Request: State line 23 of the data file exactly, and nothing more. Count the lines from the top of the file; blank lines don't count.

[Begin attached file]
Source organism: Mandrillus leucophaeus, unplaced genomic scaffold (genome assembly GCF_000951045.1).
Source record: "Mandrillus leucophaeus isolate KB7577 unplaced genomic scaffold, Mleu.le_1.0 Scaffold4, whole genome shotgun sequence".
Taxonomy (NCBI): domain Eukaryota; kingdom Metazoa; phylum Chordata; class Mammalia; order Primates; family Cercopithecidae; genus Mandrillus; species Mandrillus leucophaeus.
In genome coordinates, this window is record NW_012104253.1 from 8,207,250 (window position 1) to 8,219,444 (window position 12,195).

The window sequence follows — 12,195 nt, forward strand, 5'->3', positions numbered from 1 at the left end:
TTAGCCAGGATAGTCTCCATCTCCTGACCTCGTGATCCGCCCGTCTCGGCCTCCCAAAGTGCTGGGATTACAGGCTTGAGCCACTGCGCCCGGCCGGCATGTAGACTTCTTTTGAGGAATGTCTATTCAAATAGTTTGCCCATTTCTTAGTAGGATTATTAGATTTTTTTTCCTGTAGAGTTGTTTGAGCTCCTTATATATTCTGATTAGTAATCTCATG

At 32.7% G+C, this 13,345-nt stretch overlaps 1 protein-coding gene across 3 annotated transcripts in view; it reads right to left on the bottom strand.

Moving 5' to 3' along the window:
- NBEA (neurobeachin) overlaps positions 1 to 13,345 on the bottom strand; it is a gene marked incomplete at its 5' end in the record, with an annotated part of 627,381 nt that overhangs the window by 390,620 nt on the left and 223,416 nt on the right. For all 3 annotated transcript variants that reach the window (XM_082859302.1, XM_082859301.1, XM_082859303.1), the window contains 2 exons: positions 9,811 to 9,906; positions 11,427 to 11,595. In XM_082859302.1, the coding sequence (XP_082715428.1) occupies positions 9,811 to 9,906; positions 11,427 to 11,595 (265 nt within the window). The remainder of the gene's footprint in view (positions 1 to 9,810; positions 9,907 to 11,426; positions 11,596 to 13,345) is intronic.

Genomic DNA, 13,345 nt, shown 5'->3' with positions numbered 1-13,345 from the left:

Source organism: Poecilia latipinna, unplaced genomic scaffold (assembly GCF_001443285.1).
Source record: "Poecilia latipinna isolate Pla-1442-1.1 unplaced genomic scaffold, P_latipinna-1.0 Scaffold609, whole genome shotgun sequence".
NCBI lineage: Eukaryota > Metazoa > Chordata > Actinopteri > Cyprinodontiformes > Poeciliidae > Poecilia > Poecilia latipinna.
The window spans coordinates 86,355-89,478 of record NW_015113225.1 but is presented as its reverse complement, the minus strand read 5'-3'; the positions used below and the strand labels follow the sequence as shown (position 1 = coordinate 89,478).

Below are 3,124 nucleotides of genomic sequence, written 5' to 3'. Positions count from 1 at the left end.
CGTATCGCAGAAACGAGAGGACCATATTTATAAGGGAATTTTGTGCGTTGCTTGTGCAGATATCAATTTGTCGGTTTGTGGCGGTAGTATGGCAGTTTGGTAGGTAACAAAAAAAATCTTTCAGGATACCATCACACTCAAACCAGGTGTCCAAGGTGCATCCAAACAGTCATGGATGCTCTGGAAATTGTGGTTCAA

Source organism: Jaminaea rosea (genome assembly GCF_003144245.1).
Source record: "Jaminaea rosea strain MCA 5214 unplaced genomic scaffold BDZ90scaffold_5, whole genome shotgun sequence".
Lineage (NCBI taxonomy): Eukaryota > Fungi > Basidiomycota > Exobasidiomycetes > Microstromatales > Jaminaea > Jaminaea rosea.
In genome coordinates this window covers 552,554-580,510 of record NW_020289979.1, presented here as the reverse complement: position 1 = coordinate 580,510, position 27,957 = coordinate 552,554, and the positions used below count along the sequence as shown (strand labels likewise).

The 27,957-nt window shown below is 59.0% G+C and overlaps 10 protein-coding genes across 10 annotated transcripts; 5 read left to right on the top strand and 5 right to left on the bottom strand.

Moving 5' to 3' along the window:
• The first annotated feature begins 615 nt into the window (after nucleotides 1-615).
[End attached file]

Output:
• The first annotated feature begins 615 nt into the window (after nucleotides 1-615).